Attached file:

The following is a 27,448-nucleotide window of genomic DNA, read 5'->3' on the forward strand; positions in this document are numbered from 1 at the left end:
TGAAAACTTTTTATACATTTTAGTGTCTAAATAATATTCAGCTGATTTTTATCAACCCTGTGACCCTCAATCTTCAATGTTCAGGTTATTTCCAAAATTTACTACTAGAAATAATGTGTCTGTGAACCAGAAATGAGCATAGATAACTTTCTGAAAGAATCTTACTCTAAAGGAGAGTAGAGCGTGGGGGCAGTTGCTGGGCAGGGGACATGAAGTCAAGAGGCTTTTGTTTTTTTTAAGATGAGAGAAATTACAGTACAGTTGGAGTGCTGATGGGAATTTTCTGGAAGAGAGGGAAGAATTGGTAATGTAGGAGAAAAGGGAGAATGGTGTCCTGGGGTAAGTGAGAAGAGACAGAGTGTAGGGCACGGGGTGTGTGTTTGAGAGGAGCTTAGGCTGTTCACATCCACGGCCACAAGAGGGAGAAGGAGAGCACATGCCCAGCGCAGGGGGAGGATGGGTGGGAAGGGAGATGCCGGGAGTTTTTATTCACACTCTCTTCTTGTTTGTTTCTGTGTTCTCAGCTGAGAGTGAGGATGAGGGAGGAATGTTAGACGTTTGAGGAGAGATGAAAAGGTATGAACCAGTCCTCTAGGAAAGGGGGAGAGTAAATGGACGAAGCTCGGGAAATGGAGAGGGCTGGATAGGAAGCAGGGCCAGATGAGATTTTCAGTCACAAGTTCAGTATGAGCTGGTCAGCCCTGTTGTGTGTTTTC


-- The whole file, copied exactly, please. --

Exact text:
The following is a 27,448-nucleotide window of genomic DNA, read 5'->3' on the forward strand; positions in this document are numbered from 1 at the left end:
TGAAAACTTTTTATACATTTTAGTGTCTAAATAATATTCAGCTGATTTTTATCAACCCTGTGACCCTCAATCTTCAATGTTCAGGTTATTTCCAAAATTTACTACTAGAAATAATGTGTCTGTGAACCAGAAATGAGCATAGATAACTTTCTGAAAGAATCTTACTCTAAAGGAGAGTAGAGCGTGGGGGCAGTTGCTGGGCAGGGGACATGAAGTCAAGAGGCTTTTGTTTTTTTTAAGATGAGAGAAATTACAGTACAGTTGGAGTGCTGATGGGAATTTTCTGGAAGAGAGGGAAGAATTGGTAATGTAGGAGAAAAGGGAGAATGGTGTCCTGGGGTAAGTGAGAAGAGACAGAGTGTAGGGCACGGGGTGTGTGTTTGAGAGGAGCTTAGGCTGTTCACATCCACGGCCACAAGAGGGAGAAGGAGAGCACATGCCCAGCGCAGGGGGAGGATGGGTGGGAAGGGAGATGCCGGGAGTTTTTATTCACACTCTCTTCTTGTTTGTTTCTGTGTTCTCAGCTGAGAGTGAGGATGAGGGAGGAATGTTAGACGTTTGAGGAGAGATGAAAAGGTATGAACCAGTCCTCTAGGAAAGGGGGAGAGTAAATGGACGAAGCTCGGGAAATGGAGAGGGCTGGATAGGAAGCAGGGCCAGATGAGATTTTCAGTCACAAGTTCAGTATGAGCTGGTCAGCCCTGTTGTGTGTTTTC